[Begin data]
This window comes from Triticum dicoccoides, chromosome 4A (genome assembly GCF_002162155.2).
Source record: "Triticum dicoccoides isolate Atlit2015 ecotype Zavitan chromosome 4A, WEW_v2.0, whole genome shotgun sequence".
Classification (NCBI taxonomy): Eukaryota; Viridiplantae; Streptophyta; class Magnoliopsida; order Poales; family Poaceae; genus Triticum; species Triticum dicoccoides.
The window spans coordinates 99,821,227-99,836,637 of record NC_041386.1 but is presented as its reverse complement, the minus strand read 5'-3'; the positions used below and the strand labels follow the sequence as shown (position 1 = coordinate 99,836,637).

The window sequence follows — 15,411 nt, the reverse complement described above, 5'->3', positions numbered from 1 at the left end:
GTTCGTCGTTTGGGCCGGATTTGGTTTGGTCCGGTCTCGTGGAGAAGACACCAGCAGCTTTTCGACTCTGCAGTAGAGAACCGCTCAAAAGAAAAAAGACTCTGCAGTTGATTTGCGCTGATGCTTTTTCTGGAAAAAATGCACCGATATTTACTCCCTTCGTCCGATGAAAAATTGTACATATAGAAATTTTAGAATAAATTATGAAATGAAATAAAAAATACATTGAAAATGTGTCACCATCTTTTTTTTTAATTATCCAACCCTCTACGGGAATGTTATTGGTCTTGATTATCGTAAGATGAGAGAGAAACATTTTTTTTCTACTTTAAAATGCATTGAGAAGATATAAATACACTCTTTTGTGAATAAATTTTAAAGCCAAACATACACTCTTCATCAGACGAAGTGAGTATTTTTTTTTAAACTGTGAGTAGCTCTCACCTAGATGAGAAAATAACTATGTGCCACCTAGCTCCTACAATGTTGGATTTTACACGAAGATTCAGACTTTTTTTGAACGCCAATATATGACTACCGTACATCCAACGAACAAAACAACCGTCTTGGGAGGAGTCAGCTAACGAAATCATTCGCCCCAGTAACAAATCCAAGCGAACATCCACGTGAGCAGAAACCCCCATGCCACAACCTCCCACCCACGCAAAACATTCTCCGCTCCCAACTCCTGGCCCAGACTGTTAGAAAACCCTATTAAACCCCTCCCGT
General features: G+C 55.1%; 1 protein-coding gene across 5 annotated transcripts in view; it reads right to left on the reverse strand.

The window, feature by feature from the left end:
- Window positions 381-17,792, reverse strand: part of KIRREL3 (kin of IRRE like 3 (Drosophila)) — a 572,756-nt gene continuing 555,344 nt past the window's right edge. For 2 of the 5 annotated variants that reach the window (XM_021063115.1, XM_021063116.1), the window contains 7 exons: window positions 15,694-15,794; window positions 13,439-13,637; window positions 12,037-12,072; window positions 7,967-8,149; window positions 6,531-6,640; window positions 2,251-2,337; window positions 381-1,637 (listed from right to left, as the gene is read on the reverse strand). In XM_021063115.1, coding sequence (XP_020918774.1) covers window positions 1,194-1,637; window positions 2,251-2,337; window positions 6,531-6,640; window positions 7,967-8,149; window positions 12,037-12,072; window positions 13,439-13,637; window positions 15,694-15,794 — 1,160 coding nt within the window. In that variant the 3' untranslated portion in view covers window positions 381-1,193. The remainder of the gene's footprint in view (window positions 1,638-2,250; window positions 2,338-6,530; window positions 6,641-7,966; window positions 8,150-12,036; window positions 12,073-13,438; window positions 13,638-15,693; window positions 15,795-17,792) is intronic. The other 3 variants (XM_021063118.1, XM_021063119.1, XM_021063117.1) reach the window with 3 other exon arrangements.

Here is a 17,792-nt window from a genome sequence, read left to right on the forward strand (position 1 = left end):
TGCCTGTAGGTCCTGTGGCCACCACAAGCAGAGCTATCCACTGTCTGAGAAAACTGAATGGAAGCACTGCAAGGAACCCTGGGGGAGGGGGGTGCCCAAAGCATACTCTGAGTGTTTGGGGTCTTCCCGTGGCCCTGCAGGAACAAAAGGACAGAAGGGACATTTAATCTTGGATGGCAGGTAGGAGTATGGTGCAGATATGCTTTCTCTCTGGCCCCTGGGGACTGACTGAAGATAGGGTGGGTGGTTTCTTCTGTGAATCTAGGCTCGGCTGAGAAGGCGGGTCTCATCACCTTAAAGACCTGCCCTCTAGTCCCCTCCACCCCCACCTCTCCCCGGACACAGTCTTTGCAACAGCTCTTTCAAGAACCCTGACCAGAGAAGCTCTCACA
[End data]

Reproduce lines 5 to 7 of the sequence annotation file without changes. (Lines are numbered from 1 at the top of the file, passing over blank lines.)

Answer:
The window sequence follows — 15,411 nt, the reverse complement described above, 5'->3', positions numbered from 1 at the left end:
GTTCGTCGTTTGGGCCGGATTTGGTTTGGTCCGGTCTCGTGGAGAAGACACCAGCAGCTTTTCGACTCTGCAGTAGAGAACCGCTCAAAAGAAAAAAGACTCTGCAGTTGATTTGCGCTGATGCTTTTTCTGGAAAAAATGCACCGATATTTACTCCCTTCGTCCGATGAAAAATTGTACATATAGAAATTTTAGAATAAATTATGAAATGAAATAAAAAATACATTGAAAATGTGTCACCATCTTTTTTTTTAATTATCCAACCCTCTACGGGAATGTTATTGGTCTTGATTATCGTAAGATGAGAGAGAAACATTTTTTTTCTACTTTAAAATGCATTGAGAAGATATAAATACACTCTTTTGTGAATAAATTTTAAAGCCAAACATACACTCTTCATCAGACGAAGTGAGTATTTTTTTTTAAACTGTGAGTAGCTCTCACCTAGATGAGAAAATAACTATGTGCCACCTAGCTCCTACAATGTTGGATTTTACACGAAGATTCAGACTTTTTTTGAACGCCAATATATGACTACCGTACATCCAACGAACAAAACAACCGTCTTGGGAGGAGTCAGCTAACGAAATCATTCGCCCCAGTAACAAATCCAAGCGAACATCCACGTGAGCAGAAACCCCCATGCCACAACCTCCCACCCACGCAAAACATTCTCCGCTCCCAACTCCTGGCCCAGACTGTTAGAAAACCCTATTAAACCCCTCCCGT
General features: G+C 55.1%; 1 protein-coding gene across 5 annotated transcripts in view; it reads right to left on the reverse strand.